Czech restaurants throw out tons of food every day. Many would like to give it away to the needy but strict health norms prevent that. Now a restaurant in Louny, north-west of Prague, has launched its own –somewhat drastic –battle against leftovers, telling guests to “eat up –or pay up.”
Food squandering is a serious problem in homes, supermarkets, canteens and restaurants and although people don’t like to see food wasted, very few do anything about it. Restaurants admit they throw out around 10 kilograms of food every day. Petr, a waiter from a restaurant in Litvinov, says there seems to be no way around the problem.
“We throw left-overs in the garbage can, around 5 to 10 kilos every day. Most often the left-overs are vegetables and other side dishes. Clients expect them. If there is no side dish, they complain. When we give it to them, they often leave it untouched.”
Some restaurants in smaller towns give away their left-overs to the locals to be used as animal feed. However most simply throw them away.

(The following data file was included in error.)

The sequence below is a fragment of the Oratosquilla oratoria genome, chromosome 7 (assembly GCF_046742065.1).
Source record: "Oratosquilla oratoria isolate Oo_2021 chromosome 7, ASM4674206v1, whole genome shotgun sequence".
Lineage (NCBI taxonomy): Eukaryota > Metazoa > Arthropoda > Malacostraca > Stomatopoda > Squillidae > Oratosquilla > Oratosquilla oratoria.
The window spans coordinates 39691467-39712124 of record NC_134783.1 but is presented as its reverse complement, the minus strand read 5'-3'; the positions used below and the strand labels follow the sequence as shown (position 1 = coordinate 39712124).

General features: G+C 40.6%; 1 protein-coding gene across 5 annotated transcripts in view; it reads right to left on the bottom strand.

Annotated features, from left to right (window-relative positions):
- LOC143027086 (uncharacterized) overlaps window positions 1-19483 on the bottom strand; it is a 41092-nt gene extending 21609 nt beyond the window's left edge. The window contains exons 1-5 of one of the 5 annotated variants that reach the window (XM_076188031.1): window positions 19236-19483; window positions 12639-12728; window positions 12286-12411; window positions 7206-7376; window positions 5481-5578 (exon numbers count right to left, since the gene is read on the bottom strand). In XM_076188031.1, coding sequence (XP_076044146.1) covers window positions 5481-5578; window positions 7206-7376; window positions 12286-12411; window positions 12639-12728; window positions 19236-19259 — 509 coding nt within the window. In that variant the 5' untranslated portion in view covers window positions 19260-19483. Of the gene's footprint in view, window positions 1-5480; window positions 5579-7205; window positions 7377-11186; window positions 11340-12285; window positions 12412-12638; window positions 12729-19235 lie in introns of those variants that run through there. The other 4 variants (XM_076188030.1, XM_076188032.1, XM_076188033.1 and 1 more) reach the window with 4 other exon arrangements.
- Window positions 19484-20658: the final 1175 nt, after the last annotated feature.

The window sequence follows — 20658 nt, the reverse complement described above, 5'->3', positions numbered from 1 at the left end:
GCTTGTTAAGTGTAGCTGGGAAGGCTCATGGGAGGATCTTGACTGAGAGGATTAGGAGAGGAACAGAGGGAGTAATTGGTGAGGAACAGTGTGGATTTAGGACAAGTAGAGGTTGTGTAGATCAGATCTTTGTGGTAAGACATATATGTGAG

Now a restaurant near the town of Louny has launched its own battle against food squandering. After years of throwing away leftovers, the owner introduced a self-service system with a buffet offering vegetables and other side dishes. People can pile as much as they want onto their plate but they have to eat up – or else get a 50 crown fine added to their bill.
The restaurant’s owner Jan Kristina Trojánková said it seemed like a sensible solution.
“The idea is to make people stop and think about how much they are going to eat. People order stuff and leave it. They expect to get four or six dumplings on their plate but they only eat two. So what we are saying is – take what you want to eat, try it and come back for more if you want an extra helping, but don’t leave your plate half-full.”
Surprisingly, the move has not put visitors off and they seem to accept it with good grace. As for the owner, she says that since the change was introduced they barely have any left-overs.
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